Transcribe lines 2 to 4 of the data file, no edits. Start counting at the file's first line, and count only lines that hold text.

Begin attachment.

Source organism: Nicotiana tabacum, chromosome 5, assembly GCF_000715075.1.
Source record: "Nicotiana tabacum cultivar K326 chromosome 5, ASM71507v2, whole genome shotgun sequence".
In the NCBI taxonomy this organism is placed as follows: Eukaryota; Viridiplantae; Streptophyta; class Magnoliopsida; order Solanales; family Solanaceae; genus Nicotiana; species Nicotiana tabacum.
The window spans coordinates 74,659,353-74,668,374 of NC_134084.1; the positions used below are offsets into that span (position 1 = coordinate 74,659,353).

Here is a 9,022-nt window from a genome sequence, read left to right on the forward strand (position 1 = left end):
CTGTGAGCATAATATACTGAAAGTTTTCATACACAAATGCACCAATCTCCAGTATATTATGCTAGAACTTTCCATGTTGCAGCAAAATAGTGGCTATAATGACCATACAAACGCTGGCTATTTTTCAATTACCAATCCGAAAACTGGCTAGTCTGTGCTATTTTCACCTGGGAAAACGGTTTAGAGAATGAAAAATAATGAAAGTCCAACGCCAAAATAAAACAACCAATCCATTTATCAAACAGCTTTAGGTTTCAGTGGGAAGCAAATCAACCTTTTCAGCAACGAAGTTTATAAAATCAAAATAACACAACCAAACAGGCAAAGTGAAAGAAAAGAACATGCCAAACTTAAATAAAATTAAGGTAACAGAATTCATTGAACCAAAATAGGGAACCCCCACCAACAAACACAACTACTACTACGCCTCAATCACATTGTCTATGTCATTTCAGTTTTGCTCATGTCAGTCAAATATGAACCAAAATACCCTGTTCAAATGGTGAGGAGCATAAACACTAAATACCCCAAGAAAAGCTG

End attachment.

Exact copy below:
Source record: "Nicotiana tabacum cultivar K326 chromosome 5, ASM71507v2, whole genome shotgun sequence".
In the NCBI taxonomy this organism is placed as follows: Eukaryota; Viridiplantae; Streptophyta; class Magnoliopsida; order Solanales; family Solanaceae; genus Nicotiana; species Nicotiana tabacum.
The window spans coordinates 74,659,353-74,668,374 of NC_134084.1; the positions used below are offsets into that span (position 1 = coordinate 74,659,353).